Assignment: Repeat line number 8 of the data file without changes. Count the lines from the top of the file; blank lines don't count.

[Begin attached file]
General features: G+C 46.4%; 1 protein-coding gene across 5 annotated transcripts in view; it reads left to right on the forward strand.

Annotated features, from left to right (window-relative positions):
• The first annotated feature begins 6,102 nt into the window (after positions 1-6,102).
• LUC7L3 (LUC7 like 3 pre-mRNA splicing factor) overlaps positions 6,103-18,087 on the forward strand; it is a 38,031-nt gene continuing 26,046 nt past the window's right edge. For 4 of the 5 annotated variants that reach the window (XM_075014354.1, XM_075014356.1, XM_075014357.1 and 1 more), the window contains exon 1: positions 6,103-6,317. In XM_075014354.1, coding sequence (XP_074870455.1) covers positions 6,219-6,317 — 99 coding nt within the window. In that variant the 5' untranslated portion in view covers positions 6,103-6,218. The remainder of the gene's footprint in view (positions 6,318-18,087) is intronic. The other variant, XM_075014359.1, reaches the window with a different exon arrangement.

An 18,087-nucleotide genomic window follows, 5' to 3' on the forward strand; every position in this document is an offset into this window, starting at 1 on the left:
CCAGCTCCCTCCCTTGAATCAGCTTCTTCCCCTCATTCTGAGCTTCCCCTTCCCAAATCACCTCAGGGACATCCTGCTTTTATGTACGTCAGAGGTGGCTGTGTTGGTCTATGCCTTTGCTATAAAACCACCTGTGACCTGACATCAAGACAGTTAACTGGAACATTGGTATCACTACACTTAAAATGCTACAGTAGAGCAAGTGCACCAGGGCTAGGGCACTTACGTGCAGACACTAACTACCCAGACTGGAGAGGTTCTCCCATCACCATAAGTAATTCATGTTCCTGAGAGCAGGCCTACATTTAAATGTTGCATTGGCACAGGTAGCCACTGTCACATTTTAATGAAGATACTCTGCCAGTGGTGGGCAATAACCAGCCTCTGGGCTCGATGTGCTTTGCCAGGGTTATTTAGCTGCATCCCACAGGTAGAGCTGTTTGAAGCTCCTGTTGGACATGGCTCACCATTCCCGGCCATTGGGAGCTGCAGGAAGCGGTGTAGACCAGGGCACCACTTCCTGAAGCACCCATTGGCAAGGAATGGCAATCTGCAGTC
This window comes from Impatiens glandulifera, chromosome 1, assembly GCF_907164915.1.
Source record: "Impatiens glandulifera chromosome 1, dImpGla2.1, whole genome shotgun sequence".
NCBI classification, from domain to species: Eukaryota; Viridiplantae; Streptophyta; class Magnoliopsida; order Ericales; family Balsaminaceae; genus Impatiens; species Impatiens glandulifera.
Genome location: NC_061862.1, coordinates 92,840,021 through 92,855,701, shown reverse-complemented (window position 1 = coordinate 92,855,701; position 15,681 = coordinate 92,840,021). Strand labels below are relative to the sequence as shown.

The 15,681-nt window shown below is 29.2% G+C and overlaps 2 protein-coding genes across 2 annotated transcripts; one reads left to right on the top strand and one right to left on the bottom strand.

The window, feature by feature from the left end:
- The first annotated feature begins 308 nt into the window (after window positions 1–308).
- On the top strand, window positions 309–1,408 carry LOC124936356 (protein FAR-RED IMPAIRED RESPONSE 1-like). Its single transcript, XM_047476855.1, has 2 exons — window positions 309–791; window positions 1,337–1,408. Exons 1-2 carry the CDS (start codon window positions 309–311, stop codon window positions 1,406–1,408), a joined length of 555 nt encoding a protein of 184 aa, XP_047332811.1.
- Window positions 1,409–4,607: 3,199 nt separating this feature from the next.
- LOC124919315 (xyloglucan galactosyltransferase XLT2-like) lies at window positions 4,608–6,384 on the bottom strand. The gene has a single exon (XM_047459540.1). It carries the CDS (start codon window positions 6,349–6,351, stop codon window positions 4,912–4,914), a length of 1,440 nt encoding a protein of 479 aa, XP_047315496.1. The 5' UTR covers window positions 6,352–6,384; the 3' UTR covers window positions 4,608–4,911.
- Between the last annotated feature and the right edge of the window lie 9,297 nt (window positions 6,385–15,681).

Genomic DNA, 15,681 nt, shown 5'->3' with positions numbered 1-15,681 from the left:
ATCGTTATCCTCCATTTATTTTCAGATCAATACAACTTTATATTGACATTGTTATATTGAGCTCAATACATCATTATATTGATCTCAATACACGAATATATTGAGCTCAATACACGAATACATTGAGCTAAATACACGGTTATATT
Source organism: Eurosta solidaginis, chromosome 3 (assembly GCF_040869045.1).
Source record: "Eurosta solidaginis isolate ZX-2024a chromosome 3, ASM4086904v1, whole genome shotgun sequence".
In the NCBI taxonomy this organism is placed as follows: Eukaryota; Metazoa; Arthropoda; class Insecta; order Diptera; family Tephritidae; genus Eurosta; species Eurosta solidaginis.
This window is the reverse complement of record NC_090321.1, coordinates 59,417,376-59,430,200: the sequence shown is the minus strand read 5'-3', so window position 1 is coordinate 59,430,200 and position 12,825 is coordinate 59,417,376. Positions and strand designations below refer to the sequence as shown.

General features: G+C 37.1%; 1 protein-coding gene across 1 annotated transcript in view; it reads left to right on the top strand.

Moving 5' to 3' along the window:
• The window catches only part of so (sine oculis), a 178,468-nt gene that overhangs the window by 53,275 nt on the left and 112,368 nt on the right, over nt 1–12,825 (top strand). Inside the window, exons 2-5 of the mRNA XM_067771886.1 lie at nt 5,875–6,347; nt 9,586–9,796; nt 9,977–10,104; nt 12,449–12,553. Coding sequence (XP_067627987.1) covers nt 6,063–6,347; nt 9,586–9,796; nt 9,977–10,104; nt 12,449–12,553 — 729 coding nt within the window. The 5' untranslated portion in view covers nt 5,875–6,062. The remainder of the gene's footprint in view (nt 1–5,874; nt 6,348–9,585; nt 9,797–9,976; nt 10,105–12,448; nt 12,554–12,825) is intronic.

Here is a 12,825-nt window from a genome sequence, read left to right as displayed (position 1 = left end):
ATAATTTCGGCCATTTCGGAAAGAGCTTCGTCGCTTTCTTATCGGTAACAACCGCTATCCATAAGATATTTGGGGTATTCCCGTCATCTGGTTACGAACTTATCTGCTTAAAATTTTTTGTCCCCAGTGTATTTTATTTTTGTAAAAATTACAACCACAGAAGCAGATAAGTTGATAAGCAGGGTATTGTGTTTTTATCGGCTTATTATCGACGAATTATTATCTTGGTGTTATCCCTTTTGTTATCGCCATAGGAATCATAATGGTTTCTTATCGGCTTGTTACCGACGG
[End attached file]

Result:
Source record: "Impatiens glandulifera chromosome 1, dImpGla2.1, whole genome shotgun sequence".